Accessory makers gear up for iPhone launch
- 28 June, 2007 01:17
With the hype surrounding the iPhone reaching critical mass on June 29 in the U.S., Apple Inc. wants to ensure third-party vendors sell accessories engineered to work properly with its multimedia cell phone.
Apple said on its Web site that accessories and products certified to work with the iPhone will carry the "Works with iPhone" logo on the packaging. Although the iPhone may cause audio interference with some iPod accessories, it will have the 30-pin dock connector as the iPod, so many accessories can be used with both the iPhone and iPods, Apple said on the site.
In January, Apple announced it would make available several iPhone accessories, including a compact Bluetooth headset called the Apple iPhone Bluetooth Headset. The company didn't return calls seeking further details. In a FAQ (frequently asked questions) section of its site, the company said most Bluetooth headsets will also work with the iPhone. Apple also said the iPhone would carry a 3.5mm headphone jack, making it compatible with most stereo headphones.
Despite the secretive nature of the iPhone's development, third-party vendors seem prepared for the launch, offering accessories including headsets, screen protectors and cases.
Available alongside the iPhone at Apple stores will be Aliph's US$119.99 Jawbone Bluetooth headset with Noise Shield, a headset that uses a noise-cancellation system originally developed for the U.S. military. The Jawbone makes phone conversations clearer by adjusting volume and cutting incoming and outgoing background noise.
The hands-free headset harnesses the richness of the iPhone's screen and multimedia capabilities to provide the ultimate communications experience, said Hosain Rahman, CEO and founder of Aliph. "People are doing a lot more on their mobile phones than before, and demanding a higher level of innovation," he said. The Jawbone delivers the award-winning design and high-quality voice cancellation technology necessary for users to get the most out of the iPhone, he said.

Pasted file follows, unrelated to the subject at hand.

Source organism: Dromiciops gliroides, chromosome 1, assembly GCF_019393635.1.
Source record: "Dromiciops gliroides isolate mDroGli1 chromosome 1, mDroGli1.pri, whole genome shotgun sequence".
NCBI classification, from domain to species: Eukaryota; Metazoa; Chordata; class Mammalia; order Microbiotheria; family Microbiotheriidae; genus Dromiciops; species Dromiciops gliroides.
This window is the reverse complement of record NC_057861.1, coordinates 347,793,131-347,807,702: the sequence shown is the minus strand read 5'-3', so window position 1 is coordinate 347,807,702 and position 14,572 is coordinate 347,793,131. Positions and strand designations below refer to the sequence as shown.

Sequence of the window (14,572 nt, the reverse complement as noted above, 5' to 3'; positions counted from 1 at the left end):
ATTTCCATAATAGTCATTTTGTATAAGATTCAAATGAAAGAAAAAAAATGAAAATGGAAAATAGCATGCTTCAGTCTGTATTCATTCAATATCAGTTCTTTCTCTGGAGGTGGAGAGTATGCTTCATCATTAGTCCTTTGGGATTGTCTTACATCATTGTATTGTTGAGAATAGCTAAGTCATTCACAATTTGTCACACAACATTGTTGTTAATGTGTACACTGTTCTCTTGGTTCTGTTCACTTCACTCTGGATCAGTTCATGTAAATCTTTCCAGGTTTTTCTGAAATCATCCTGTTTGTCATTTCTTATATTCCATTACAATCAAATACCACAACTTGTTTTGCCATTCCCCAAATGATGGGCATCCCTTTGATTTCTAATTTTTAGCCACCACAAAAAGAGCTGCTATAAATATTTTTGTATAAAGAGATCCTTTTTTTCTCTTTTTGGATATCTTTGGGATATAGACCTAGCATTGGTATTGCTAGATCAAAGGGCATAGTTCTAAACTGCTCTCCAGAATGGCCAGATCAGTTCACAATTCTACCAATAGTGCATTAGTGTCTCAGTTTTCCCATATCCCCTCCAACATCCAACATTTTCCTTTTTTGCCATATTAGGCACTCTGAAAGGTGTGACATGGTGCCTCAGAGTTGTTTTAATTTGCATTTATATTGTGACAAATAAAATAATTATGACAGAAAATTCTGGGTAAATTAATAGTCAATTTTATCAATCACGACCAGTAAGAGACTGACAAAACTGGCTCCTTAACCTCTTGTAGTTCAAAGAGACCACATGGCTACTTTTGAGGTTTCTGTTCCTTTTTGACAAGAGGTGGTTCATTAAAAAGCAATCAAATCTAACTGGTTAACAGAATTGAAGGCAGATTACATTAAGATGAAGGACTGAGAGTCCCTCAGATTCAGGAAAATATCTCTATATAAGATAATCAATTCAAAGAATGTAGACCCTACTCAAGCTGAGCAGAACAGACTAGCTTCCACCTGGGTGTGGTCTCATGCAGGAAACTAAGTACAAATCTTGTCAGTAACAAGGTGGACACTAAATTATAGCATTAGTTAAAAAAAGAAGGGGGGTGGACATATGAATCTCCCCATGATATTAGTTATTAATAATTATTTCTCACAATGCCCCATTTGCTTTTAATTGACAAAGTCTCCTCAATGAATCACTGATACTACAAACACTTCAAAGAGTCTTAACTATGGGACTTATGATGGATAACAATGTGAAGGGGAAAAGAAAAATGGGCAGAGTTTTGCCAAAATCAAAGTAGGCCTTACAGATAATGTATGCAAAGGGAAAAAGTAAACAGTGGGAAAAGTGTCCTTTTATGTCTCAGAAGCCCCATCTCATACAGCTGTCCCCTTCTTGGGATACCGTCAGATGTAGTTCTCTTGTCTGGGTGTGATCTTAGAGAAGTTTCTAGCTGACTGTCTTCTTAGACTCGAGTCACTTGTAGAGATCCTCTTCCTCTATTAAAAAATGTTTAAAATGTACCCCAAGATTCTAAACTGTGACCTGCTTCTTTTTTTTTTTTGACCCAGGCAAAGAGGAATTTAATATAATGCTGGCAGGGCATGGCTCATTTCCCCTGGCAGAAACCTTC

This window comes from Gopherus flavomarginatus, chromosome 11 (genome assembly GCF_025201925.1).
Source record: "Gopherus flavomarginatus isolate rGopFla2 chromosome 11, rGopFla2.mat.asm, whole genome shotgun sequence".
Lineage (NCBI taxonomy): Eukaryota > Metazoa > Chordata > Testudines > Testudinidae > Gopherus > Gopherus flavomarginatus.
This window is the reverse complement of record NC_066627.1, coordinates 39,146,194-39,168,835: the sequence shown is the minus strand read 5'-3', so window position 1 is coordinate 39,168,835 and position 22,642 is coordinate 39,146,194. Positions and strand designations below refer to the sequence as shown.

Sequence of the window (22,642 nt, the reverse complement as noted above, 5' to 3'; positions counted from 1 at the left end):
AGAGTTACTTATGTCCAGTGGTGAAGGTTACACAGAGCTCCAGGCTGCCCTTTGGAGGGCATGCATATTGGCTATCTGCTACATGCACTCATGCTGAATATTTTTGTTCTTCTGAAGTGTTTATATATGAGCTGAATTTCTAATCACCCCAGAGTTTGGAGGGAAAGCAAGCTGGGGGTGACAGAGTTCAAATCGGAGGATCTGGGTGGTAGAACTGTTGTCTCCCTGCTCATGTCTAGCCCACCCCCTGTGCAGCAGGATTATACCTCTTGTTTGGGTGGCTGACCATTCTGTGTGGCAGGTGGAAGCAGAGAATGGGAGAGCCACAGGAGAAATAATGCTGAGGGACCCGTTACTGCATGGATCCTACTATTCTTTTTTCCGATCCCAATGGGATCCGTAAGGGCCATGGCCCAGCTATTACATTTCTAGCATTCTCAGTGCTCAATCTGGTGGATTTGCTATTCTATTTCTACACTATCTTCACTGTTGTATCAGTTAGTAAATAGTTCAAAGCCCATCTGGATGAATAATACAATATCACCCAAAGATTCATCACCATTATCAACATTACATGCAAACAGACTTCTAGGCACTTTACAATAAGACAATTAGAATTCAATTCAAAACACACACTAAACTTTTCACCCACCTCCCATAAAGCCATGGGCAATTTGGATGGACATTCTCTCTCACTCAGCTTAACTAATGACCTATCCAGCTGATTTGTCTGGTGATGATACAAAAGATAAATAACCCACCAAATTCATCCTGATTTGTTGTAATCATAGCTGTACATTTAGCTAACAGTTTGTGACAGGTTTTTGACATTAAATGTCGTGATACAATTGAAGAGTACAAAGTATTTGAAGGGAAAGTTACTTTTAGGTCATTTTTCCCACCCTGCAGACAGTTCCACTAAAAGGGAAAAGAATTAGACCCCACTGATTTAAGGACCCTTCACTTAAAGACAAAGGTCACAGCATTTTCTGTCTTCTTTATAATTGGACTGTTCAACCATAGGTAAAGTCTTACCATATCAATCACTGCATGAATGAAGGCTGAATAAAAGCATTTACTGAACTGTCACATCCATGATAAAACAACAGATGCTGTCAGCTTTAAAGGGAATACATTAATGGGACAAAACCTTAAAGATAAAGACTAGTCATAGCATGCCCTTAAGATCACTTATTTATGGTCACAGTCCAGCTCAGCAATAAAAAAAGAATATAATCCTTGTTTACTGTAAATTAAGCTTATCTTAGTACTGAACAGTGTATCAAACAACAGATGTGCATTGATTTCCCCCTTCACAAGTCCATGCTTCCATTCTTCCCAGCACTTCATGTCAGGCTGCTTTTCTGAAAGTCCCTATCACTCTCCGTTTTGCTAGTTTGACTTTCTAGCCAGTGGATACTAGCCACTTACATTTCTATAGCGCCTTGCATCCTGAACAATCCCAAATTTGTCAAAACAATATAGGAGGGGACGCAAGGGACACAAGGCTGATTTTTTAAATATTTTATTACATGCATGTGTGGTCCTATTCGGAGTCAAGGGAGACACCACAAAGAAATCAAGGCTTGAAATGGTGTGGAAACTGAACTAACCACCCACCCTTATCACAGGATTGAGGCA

Also available alongside the iPhone at AT&T Inc. retail stores on launch day will be Digital Lifestyle Outfitters' two protective cases for the iPhone -- the Jam Jacket for iPhone and the HipCase for iPhone -- designed to make the device accessible while protecting it from the elements.
The Jam Jacket, made of lint-resistant silicone, allows direct access to iPhone controls, dock connector, headphone jack and touch-sensitive screen. The case can also store headsets on its back. The $24.99 case will be available in four colors -- black, blue, pink and frost. The $34.99 HipCase is a belt clip made out of leather and Velcro that allows users to store their iPhone on a belt. Users will get one-touch access to the iPhone and the headset jack will be directly accessible to listen to music. Both cases are compatible with the 4G-byte and 8G-byte iPhones.
Cases from Belkin will be available soon, notably the $29.99 Armband for iPhone, which can store an iPhone during physical activity. It is made from neoprene with a strap and an iPhone holder. Velcro allows the case to be wrapped around an arm or ankle while the user is working out. It includes pockets to store keys and earbuds and protects the screen while allowing users to navigate it.
Belkin is also expected to release audio accessories for the iPhone. The $10.95 Headphone Adapter for iPhone allows headphones with smaller and larger jacks to connect to the iPhone. The $19.99 Mini Stereo Link Cable is a six-foot cable that connects the 3.5mm headphone plug on the iPhone to another audio device with a 3.5mm audio input. The $14.99 Stereo Link Cable, also a six-foot cable, connects the 3.5mm headphone plug to another device with an RCA input. They let users play music from the iPhone on another audio device.
Taking advantage of the iPhone's converged communication capabilities, Shure Inc.'s MPA-3c music phone adapter will allow iPhone users to switch between communication and music on Shure earphones. When a user switches from music to a phone call, the module can cancel background sound and start or finish calls without the need to touch the phone. This $39.99 module works only with Shure's SE line of headsets and will ship in August, according to the company.
To protect the iPhone's glass touchscreen, BoxWare Corp. launched ClearTouch Anti-Glare, a screen protector that prevents scratches and glare. Sized for the iPhone screen, the film is washable and reusable. A single pack is available for $12.95 from BoxWave's Web site.
Also focused on screen protection is RadTech LLC, which is introducing ClearCal, an invisible protective panel for the iPhone's screen made of Mylar, a polyester film. ClearCal heals scratches and hides minor surface defects and abrasions, making the iPhone screen appear clean and spotless, according to John Grzeskowiak, chief engineer at RadTech. The $9.95 panel can be cleaned and reapplied multiple times. The company is also introducing Gelz, a $8.95 protective silicone case that protects the iPhone from bumps and drops.